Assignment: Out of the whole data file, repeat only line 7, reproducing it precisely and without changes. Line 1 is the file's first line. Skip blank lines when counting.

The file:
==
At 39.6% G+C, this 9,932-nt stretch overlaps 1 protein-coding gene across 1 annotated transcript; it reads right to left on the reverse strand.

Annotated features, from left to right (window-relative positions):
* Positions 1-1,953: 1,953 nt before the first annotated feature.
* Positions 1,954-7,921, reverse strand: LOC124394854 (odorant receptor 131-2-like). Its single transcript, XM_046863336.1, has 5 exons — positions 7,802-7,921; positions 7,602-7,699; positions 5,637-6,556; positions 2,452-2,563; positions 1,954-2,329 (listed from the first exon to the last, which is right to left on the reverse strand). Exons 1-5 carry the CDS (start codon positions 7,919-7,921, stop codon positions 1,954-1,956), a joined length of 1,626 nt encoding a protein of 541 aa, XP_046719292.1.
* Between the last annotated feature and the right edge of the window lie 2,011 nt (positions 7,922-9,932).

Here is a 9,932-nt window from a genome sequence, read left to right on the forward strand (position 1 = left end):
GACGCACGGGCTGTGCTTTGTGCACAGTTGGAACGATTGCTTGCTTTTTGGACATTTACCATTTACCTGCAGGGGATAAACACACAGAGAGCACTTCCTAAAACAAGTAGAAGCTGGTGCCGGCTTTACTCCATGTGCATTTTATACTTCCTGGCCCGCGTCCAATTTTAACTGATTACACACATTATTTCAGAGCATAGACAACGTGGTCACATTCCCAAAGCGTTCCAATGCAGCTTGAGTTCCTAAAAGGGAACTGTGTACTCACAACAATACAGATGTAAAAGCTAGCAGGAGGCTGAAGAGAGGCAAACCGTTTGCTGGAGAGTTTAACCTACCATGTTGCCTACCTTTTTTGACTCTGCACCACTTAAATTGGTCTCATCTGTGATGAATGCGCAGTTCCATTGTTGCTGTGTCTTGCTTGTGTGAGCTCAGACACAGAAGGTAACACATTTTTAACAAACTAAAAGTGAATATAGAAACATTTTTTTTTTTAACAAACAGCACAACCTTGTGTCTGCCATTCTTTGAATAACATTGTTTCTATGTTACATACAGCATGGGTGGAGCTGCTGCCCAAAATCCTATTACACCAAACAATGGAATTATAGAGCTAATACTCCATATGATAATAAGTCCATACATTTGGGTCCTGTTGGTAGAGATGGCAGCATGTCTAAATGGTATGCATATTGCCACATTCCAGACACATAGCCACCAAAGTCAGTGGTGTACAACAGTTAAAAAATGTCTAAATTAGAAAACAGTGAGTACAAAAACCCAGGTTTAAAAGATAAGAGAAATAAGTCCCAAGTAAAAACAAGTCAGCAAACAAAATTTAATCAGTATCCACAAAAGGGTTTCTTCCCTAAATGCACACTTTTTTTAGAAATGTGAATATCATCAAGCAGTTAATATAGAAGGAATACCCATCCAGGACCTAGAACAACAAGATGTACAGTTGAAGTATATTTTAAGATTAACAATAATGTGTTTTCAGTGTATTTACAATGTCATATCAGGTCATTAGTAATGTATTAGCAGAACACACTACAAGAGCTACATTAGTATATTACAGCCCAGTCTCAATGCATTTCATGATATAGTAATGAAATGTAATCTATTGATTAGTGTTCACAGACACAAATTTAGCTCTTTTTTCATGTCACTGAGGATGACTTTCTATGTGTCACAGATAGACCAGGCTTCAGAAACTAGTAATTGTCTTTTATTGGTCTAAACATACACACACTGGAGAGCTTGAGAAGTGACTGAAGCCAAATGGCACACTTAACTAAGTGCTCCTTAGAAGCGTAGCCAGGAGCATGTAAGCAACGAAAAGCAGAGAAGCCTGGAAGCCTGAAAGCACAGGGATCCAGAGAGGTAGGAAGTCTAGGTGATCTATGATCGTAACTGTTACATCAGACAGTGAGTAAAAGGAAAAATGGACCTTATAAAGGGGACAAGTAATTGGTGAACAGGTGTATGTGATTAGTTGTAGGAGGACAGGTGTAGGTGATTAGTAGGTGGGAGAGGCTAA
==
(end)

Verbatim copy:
GACGCACGGGCTGTGCTTTGTGCACAGTTGGAACGATTGCTTGCTTTTTGGACATTTACCATTTACCTGCAGGGGATAAACACACAGAGAGCACTTCCTAAAACAAGTAGAAGCTGGTGCCGGCTTTACTCCATGTGCATTTTATACTTCCTGGCCCGCGTCCAATTTTAACTGATTACACACATTATTTCAGAGCATAGACAACGTGGTCACATTCCCAAAGCGTTCCAATGCAGCTTGAGTTCCTAAAAGGGAACTGTGTACTCACAACAATACAGATGTAAAAGCTAGCAGGAGGCTGAAGAGAGGCAAACCGTTTGCTGGAGAGTTTAACCTACCATGTTGCCTACCTTTTTTGACTCTGCACCACTTAAATTGGTCTCATCTGTGATGAATGCGCAGTTCCATTGTTGCTGTGTCTTGCTTGTGTGAGCTCAGACACAGAAGGTAACACATTTTTAACAAACTAAAAGTGAATATAGAAACATTTTTTTTTTTAACAAACAGCACAACCTTGTGTCTGCCATTCTTTGAATAACATTGTTTCTATGTTACATACAGCATGGGTGGAGCTGCTGCCCAAAATCCTATTACACCAAACAATGGAATTATAGAGCTAATACTCCATATGATAATAAGTCCATACATTTGGGTCCTGTTGGTAGAGATGGCAGCATGTCTAAATGGTATGCATATTGCCACATTCCAGACACATAGCCACCAAAGTCAGTGGTGTACAACAGTTAAAAAATGTCTAAATTAGAAAACAGTGAGTACAAAAACCCAGGTTTAAAAGATAAGAGAAATAAGTCCCAAGTAAAAACAAGTCAGCAAACAAAATTTAATCAGTATCCACAAAAGGGTTTCTTCCCTAAATGCACACTTTTTTTAGAAATGTGAATATCATCAAGCAGTTAATATAGAAGGAATACCCATCCAGGACCTAGAACAACAAGATGTACAGTTGAAGTATATTTTAAGATTAACAATAATGTGTTTTCAGTGTATTTACAATGTCATATCAGGTCATTAGTAATGTATTAGCAGAACACACTACAAGAGCTACATTAGTATATTACAGCCCAGTCTCAATGCATTTCATGATATAGTAATGAAATGTAATCTATTGATTAGTGTTCACAGACACAAATTTAGCTCTTTTTTCATGTCACTGAGGATGACTTTCTATGTGTCACAGATAGACCAGGCTTCAGAAACTAGTAATTGTCTTTTATTGGTCTAAACATACACACACTGGAGAGCTTGAGAAGTGACTGAAGCCAAATGGCACACTTAACTAAGTGCTCCTTAGAAGCGTAGCCAGGAGCATGTAAGCAACGAAAAGCAGAGAAGCCTGGAAGCCTGAAAGCACAGGGATCCAGAGAGGTAGGAAGTCTAGGTGATCTATGATCGTAACTGTTACATCAGACAGTGAGTAAAAGGAAAAATGGACCTTATAAAGGGGACAAGTAATTGGTGAACAGGTGTATGTGATTAGTTGTAGGAGGACAGGTGTAGGTGATTAGTAGGTGGGAGAGGCTAA